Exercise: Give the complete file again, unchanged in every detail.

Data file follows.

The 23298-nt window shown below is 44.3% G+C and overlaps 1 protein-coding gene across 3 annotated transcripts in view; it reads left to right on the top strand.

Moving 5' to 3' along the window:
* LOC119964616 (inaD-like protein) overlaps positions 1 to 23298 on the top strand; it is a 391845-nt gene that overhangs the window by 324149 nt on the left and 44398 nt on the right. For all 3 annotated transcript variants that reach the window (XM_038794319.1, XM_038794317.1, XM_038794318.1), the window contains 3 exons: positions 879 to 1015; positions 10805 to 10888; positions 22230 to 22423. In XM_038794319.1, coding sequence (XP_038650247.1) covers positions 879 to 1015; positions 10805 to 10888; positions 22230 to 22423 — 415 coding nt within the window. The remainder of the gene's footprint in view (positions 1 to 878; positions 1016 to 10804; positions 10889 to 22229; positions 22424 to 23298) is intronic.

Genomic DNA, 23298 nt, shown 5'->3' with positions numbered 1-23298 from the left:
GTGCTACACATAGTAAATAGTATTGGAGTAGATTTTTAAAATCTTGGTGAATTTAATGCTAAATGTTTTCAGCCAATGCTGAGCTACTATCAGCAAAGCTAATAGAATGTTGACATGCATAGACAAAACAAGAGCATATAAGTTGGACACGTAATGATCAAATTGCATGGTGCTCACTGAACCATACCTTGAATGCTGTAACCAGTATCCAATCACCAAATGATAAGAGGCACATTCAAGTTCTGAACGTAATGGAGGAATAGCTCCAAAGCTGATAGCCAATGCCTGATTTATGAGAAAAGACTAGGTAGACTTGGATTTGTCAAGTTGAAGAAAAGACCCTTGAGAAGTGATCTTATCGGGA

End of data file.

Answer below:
The 23298-nt window shown below is 44.3% G+C and overlaps 1 protein-coding gene across 3 annotated transcripts in view; it reads left to right on the top strand.

Moving 5' to 3' along the window:
* LOC119964616 (inaD-like protein) overlaps positions 1 to 23298 on the top strand; it is a 391845-nt gene that overhangs the window by 324149 nt on the left and 44398 nt on the right. For all 3 annotated transcript variants that reach the window (XM_038794319.1, XM_038794317.1, XM_038794318.1), the window contains 3 exons: positions 879 to 1015; positions 10805 to 10888; positions 22230 to 22423. In XM_038794319.1, coding sequence (XP_038650247.1) covers positions 879 to 1015; positions 10805 to 10888; positions 22230 to 22423 — 415 coding nt within the window. The remainder of the gene's footprint in view (positions 1 to 878; positions 1016 to 10804; positions 10889 to 22229; positions 22424 to 23298) is intronic.

Genomic DNA, 23298 nt, shown 5'->3' with positions numbered 1-23298 from the left:
GTGCTACACATAGTAAATAGTATTGGAGTAGATTTTTAAAATCTTGGTGAATTTAATGCTAAATGTTTTCAGCCAATGCTGAGCTACTATCAGCAAAGCTAATAGAATGTTGACATGCATAGACAAAACAAGAGCATATAAGTTGGACACGTAATGATCAAATTGCATGGTGCTCACTGAACCATACCTTGAATGCTGTAACCAGTATCCAATCACCAAATGATAAGAGGCACATTCAAGTTCTGAACGTAATGGAGGAATAGCTCCAAAGCTGATAGCCAATGCCTGATTTATGAGAAAAGACTAGGTAGACTTGGATTTGTCAAGTTGAAGAAAAGACCCTTGAGAAGTGATCTTATCGGGA